Intelligent tax planning may not save you every penny, but it can surely save you a lot of taxes. Discover the best tax planning strategies for beginners here.
Americans collectively pay over five trillion in taxes each year.
The point is, there’s a lot of people who pay taxes each year to the government. It depends on how much you make each year.
So, how do you navigate taxes? With tax planning strategies of course.
If you’re a beginner, tax planning is the best way to prepare for the upcoming tax season.
Check out six tax planning strategies that every beginner should know.
Understand Your Tax Bracket
Your tax bracket is dependent on how much you make.
Typically, the more you make, the more you owe in taxes. This is why tax planning strategies are critical to understanding what bracket you are in each year.
For instance, you pay no taxes on the first $9,000 you make. But you pay 12 percent if you make between $9,001 and $39,000. You get taxed an even higher rate of 22 percent on income $39,000 and $84,000.
Overall, there are seven different types of tax brackets based on income. But you won’t pay the entire rate in your bracket because it’s based on deductions and credits.
Know the Difference Between Tax Deductions and Tax Credits
Deductions and credits are a good thing. Deductions are what you take away from being taxed. It means you are taxed less on your income.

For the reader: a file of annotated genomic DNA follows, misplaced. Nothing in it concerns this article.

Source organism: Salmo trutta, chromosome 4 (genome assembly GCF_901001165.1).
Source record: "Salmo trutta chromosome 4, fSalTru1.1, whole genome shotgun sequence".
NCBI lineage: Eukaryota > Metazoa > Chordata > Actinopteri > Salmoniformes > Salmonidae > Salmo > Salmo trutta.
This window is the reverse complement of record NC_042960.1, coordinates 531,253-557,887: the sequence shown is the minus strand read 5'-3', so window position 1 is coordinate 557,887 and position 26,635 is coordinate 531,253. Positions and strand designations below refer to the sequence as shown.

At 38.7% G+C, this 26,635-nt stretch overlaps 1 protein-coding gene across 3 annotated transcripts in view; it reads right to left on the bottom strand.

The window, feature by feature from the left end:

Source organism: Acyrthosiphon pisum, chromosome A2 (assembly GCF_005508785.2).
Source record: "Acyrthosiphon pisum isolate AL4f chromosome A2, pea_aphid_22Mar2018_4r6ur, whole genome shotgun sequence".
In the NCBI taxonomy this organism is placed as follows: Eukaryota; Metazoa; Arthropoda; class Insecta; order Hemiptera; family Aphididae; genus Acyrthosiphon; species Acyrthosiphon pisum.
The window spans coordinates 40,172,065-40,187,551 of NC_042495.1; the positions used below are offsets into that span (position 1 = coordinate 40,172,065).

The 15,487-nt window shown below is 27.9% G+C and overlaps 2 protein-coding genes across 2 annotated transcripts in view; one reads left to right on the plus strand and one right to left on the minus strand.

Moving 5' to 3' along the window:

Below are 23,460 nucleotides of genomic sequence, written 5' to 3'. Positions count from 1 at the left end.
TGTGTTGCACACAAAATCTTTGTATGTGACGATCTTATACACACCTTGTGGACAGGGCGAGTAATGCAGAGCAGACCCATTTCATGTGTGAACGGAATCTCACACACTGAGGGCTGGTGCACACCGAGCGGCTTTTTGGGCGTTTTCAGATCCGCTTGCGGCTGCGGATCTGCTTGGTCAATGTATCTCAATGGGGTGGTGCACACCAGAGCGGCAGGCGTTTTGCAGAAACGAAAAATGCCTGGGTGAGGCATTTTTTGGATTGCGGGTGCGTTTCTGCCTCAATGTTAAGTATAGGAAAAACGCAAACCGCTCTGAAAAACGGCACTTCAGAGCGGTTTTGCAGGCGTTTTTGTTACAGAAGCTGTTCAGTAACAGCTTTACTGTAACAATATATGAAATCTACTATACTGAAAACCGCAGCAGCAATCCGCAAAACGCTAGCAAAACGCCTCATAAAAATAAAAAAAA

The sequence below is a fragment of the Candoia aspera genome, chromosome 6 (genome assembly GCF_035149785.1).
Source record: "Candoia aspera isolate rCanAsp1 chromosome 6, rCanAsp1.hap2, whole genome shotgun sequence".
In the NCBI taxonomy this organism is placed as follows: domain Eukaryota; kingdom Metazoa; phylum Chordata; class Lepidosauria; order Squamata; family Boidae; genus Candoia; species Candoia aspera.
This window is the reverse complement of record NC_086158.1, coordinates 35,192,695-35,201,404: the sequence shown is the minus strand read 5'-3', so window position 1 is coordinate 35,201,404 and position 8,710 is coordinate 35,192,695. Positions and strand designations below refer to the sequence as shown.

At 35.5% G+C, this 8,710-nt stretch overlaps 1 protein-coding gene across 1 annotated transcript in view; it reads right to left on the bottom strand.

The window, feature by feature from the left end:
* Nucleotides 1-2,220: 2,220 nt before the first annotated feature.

Credits are also a good thing because they lower your tax bill.
This is why a tax consultant is always a good idea to figure out deductions and credits.
Be Aware of Tax Deductions
This is why it’s important to strategically plan for deductions, so you know what you don’t have to pay.
For instance, there are adoption credits, child tax credit, earned income tax credit, and many other kinds of credits.
Keep Track of Your Tax Records
Every beginner needs to keep track of their tax records because the IRS can look at your income records from six to seven years ago. They can even look at it as far back as they want if you committed tax fraud.
Open a 401K
Another tax planning strategy is opening a 401k if your employer offers it. Opening one up can give you a tax break.
The IRS does not tax money that’s put away for retirement.
Put Away for IRA
An IRA is an individual retirement plan. This may be tax-deductible. It depends on if your spouse works and has a retirement plan and how much you earn from your work.
The benefit of an IRA is that your withdrawals from an IRA are not taxed. This is why you need to open and start saving with an IRA immediately.
Plan for Tax Season Like a Pro
Planning your taxes shouldn’t be stressful. Running away is never the solution.
Using these strategies is part of the solution. The rest involves a commitment to these strategies. Tax planning strategies are designed to help you pay less and get more money back.
For more information on tax strategies, visit our website or contact us.